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El Greco

  1. Part 1
  2. Part 2
  3. Part 3
  4. Part 4
  5. Part 5
    (traditional from Chania, Crete)
  6. Part 6
  7. Part 7
  8. Part 8
    (composed by Psarantonis)
  9. Part 9
  10. Part 10
  11. Part 11
    (composed by Loudovicos Ton Anogion)
  12. Part 12
  13. Part 13
  14. Part 14
  15. Part 15
  16. Part 16
  17. Part 17
  18. Part 18

In the 400th anniversary of Doménikos Theotokópoulos death, it seems a good idea to review one of the two albums that the also Greek Evangelos Papathanassiou, Vangelis, dedicated to El Greco.

It is the soundtrack for the 2007 movie 'El Greco' a Greek-Spanish-Hungarian coproduction directed by Yannis Smaragdis (to whom Vangelis already wrote the soundtrack of 'Cavafy' in 2000).

It is very important to not mistake this El Greco with the music Vangelis composed in 1995, Foros Timis Ston Greco, dedicated also to the Greek painter, published at first as a very limited luxury edition and re-edited later in 1998 commercially as El Greco (hence the confusion).

Unlike other times when the Hellene composer has used the movies he has worked for as mere excuses to elaborate his compositions, with almost no relation between images and music and hardly soundtracks in the common sense, in El Greco Vangelis takes a more conventional approach.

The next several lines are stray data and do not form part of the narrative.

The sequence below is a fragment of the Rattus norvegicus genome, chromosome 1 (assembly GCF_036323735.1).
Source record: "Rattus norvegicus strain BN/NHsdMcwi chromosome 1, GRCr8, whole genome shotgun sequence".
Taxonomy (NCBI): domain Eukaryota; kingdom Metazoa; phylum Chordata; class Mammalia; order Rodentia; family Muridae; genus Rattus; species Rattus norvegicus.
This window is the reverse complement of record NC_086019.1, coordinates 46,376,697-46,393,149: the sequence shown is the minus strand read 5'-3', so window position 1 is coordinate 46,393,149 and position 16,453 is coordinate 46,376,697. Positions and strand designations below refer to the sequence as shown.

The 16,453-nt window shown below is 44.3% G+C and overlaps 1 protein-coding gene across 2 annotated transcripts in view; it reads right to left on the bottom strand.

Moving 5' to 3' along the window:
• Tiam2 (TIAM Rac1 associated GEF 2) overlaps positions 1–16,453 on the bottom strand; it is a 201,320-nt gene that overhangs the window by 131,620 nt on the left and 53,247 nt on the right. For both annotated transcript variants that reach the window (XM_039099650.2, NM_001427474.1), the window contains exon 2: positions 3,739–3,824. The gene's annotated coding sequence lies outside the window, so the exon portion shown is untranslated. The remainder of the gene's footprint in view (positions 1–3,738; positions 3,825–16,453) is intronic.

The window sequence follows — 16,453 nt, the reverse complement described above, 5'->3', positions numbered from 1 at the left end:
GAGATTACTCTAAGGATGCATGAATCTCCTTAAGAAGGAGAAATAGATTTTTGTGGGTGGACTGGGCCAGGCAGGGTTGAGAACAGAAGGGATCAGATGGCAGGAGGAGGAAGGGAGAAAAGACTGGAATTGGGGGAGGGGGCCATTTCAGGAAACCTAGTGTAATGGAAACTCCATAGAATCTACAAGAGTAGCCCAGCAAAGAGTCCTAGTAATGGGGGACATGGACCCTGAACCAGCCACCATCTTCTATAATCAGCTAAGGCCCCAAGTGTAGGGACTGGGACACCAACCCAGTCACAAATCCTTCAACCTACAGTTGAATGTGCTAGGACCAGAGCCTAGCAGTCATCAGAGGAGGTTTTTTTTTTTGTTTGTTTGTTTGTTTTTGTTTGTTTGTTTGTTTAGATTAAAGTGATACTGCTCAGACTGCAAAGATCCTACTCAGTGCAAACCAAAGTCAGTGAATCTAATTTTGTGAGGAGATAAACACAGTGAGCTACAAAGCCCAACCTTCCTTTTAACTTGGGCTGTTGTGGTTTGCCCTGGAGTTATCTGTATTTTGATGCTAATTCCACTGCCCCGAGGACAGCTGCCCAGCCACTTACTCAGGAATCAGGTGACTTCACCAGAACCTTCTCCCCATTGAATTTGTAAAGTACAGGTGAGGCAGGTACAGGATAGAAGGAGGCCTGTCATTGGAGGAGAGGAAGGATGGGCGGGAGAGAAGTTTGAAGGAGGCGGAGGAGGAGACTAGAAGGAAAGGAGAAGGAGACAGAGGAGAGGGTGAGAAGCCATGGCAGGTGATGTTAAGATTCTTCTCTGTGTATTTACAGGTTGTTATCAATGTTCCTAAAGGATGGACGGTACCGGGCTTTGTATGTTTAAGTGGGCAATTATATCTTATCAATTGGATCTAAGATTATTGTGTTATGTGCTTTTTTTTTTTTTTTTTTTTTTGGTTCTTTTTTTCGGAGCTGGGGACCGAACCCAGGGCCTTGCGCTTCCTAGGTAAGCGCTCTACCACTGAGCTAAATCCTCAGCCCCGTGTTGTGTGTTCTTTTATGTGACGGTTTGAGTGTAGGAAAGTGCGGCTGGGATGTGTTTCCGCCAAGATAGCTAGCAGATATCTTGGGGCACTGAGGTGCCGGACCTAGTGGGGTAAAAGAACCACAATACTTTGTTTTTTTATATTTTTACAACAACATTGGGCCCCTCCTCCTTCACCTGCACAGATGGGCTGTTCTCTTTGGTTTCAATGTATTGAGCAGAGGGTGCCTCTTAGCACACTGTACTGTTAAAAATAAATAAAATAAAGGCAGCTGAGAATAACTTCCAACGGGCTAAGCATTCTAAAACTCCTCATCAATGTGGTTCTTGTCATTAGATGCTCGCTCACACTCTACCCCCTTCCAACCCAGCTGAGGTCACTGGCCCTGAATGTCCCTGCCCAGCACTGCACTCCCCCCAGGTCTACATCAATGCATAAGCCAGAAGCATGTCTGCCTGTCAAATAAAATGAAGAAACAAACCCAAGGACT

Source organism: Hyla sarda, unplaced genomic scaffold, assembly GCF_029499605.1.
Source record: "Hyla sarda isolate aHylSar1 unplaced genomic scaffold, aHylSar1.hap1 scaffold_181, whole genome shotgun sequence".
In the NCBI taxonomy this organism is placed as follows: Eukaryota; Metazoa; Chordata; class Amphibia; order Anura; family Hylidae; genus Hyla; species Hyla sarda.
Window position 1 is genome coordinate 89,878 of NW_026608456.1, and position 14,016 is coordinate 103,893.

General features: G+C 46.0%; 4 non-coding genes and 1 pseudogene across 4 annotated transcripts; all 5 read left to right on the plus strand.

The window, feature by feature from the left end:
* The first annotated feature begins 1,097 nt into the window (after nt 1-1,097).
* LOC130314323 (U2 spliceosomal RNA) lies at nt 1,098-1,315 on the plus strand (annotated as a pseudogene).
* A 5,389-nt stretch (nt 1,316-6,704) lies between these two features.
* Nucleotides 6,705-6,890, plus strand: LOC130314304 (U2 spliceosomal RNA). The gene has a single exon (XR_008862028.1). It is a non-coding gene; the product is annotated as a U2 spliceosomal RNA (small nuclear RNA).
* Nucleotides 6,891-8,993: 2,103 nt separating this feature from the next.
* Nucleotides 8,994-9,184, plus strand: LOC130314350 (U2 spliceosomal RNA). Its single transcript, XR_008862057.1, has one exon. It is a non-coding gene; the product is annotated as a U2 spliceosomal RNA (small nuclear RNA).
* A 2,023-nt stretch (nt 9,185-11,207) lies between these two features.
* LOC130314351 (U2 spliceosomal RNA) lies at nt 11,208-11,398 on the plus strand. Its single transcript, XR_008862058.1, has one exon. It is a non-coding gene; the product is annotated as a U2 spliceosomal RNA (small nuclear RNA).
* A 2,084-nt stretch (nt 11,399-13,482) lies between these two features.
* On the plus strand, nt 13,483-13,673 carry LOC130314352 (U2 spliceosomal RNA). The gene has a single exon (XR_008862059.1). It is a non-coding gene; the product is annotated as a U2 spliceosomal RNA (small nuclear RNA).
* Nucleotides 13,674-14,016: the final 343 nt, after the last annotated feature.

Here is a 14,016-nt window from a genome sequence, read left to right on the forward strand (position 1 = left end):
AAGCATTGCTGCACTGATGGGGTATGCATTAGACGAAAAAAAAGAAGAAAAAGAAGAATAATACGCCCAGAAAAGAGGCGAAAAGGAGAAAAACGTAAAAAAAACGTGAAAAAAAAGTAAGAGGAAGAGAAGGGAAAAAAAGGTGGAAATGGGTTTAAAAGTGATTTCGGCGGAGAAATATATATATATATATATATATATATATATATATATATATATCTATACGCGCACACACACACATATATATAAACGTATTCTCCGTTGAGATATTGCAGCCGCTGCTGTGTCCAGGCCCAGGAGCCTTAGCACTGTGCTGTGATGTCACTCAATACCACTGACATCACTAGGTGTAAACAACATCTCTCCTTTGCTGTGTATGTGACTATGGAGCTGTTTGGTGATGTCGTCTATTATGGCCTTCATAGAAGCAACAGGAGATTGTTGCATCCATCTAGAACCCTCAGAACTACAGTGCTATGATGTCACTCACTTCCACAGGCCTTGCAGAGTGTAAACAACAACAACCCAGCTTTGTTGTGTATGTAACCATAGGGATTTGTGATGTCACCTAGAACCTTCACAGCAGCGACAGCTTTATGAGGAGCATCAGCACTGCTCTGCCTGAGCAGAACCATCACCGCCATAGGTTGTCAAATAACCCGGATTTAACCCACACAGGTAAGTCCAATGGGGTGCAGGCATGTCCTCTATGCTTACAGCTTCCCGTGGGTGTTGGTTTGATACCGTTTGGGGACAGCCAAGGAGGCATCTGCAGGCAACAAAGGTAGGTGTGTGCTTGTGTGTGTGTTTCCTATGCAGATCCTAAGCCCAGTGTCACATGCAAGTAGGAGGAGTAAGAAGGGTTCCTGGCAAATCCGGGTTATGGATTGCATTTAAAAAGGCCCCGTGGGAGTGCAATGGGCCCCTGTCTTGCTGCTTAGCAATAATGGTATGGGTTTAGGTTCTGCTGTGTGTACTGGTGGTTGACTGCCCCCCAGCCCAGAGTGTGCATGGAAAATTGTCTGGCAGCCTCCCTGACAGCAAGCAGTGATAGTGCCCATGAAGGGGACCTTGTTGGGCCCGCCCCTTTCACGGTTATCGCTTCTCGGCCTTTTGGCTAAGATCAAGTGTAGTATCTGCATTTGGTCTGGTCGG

The album opens with the most memorable piece: a hugely inspired melody in the shape of a choral hymn. It will return in the album's last track, that time played by a gloomy piano. Between both tracks lays out a faint ambient score, almost subdued. Romantic passages are tinged with sadness and choral themes are dark, even oppressive. The music is subtle, it never breaks the quiet pace. Emotion never comes through complexity or strength, but it is a restrained emotion. There are no recognisable themes, although Vangelis delivers his inspired melodic progressions from time to time. But they are always too brief (the longest track in the album does not reach the five minutes).

Although the music is played with synthesizeres, there's a predominance of orchestral sounds, accompanied frequently by traditional instruments, linking the music to a concrete place and time. It helps, too, the inclusion of a traditional Cretan song and two other folk songs by Greek singers.

Vangelis compuso la música sin cobrar por ello y publicó el álbum como forma de apoyar este proyecto cinematográfico. La película se estrenó en España y Grecia, llegando a ser un éxito comercial en esta última. La banda sonora estuvo disponible a la venta en ambos países en aquel momento, pero enseguida se convirtió en un disco difícil de encontrar y en la actualidad posiblemente sólo se pueda obtener en Grecia.

Vangelis wrote the music free of charge and published the album as a way to support the film project. The movie opened in Spain and Greece, becoming a financial success in the latter. The soundtrack was available to buy in both countries at the time, but soon became an item hard to find. Possibly today can only be found in Greece.

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